Legendary creator Jim Henson died 21 years ago to date.
The Sesame Street creator passed away on May 16, 1990, at New York Presbyterian Hospital. He was taken to the emergency room less than 24 hours prior after he began experiencing “acute respiratory distress and symptoms of pneumonia.”
His cause of death was an intense bacterial infection, streptococcus pneumonia. Jim Henson Productions spokesperson, Arthur Novell, clarified that Henson waited three days to seek treatment after he first began experiencing symptoms. By the time he did go to the hospital, the infection progressed to the point where he was experiencing multiorgan failure. It was too extreme for any medicine to cure it.
The Muppets creative was born as James Maury Henson in Greenville, Mississippi on September 24, 1936. His family moved to Hyattsville, Maryland where he grew up. His father Paul worked for the United States Department of Agriculture and his mother Betty stayed home with Jim and his older brother Paul Ransom Henson.
In high school, Jim Henson decided to join his high school’s puppet club. His passion progressed from there and it turned into work.
“It was the early 1950s and I was between high school and college and needed a job,” he said. “There was this job available for a puppeteer on a local NBC station in Washington. I figured it would be a pretty good job, so I applied for it and got it,” Henson recalled.
Jim Henson’s Beginnings And Career
While working, he also attended the University of Maryland, studying acting, staging, and scenic design. While still a freshman, he landed a five-minute local TV show entitled “Sam and Friends.” The children’s program featured some of the characters on the future show and films, The Muppets. The show managed to win a local Emmy in 1958 and was on the air for eight years.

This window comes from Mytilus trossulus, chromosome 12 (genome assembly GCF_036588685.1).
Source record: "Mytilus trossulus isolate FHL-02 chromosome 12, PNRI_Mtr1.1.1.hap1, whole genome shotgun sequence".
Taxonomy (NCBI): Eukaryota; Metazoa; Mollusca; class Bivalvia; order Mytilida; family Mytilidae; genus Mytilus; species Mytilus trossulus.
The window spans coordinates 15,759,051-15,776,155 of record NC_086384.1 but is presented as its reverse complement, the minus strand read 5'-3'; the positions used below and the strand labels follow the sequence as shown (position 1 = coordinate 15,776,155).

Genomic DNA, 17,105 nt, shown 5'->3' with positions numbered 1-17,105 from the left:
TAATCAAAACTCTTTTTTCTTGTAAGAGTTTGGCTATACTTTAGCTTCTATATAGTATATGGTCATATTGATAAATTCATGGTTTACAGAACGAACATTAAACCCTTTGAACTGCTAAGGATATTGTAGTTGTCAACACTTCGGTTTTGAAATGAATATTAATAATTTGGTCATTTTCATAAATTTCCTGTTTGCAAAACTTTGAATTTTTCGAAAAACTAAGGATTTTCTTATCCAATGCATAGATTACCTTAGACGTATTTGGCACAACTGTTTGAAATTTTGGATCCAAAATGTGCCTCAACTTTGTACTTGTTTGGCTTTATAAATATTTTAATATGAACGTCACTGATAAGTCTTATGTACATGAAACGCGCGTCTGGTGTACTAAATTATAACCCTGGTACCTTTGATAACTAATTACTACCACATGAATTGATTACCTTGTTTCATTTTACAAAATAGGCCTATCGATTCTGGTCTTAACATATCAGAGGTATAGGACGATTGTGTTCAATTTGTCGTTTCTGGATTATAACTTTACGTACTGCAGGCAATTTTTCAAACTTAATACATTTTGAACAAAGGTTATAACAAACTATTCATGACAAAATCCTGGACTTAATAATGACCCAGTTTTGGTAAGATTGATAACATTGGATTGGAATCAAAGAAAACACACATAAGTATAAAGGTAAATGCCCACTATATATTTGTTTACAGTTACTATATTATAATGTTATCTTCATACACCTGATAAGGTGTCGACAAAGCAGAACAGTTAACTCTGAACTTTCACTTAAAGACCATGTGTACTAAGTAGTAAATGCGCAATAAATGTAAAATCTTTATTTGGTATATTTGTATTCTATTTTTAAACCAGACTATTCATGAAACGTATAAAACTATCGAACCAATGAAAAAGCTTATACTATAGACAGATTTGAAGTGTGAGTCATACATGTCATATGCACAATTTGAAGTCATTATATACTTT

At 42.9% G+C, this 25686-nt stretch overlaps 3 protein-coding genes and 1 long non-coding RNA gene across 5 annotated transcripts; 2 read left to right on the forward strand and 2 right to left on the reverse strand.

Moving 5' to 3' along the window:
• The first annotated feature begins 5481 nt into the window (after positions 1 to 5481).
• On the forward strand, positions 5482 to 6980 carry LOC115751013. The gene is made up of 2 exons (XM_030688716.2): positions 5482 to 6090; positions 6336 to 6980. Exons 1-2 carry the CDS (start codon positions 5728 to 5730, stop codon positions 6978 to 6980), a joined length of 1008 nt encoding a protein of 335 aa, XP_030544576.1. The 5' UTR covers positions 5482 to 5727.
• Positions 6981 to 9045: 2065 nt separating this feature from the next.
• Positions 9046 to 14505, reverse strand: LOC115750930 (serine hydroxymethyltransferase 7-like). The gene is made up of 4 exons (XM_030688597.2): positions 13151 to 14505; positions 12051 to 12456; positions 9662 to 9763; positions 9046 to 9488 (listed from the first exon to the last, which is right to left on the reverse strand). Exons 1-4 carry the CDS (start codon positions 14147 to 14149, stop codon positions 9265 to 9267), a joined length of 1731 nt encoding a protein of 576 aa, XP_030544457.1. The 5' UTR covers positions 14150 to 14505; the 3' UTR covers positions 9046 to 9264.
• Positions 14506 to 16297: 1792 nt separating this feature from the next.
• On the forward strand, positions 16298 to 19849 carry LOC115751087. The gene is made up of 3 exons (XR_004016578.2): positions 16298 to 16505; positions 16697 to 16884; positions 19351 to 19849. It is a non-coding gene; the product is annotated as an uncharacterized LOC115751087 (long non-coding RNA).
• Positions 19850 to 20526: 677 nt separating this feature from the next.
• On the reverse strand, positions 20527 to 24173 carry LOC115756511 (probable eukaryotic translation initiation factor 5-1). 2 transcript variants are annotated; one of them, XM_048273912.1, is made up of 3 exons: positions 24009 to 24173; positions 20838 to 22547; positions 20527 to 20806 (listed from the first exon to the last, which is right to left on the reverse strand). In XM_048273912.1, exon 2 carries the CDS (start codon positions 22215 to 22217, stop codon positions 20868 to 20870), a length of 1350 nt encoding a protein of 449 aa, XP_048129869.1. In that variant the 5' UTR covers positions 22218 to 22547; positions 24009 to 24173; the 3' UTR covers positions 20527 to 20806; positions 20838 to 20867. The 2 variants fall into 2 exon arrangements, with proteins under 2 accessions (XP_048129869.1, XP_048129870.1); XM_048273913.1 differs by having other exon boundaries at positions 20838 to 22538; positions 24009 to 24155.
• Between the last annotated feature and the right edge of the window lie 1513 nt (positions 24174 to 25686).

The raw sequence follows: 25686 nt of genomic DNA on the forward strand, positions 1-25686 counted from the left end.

While in college, he met a fellow student, Jane Nebel. She was also interested in puppeteering and marionettes and became his partner on the show. Their friendship and work relationship evolved into love and they married in 1959. Nebel was able to raise their five children (Lisa, Cheryl, Brian, John, and Heather) while still working on projects like The Muppets.
The Muppet characters and show earned numerous Grammy nominations and wins. It also won three Emmys. Additionally, the show received the prestigious Peabody award for “excellence in children’s programming.” At the time, The Muppet Show held the title for the most widely watched television show in the world.
Finally, Sesame Street began in 1969 as a quest to discover if children can be educated through television. The show is still on to date and earned almost every award under the sun. The program has been broadcasted in more than 80 countries. Fans may remember Jim Henson’s vocals in the Ernie song, “Rubber Duckie.” The track reached number 16 on Billboard’s “Hot 100 Singles” chart. Ironically, the song was nominated for the Grammys Best Recording for Children and lost to The Sesame Street Book & Record. The winning album featured the same song on it.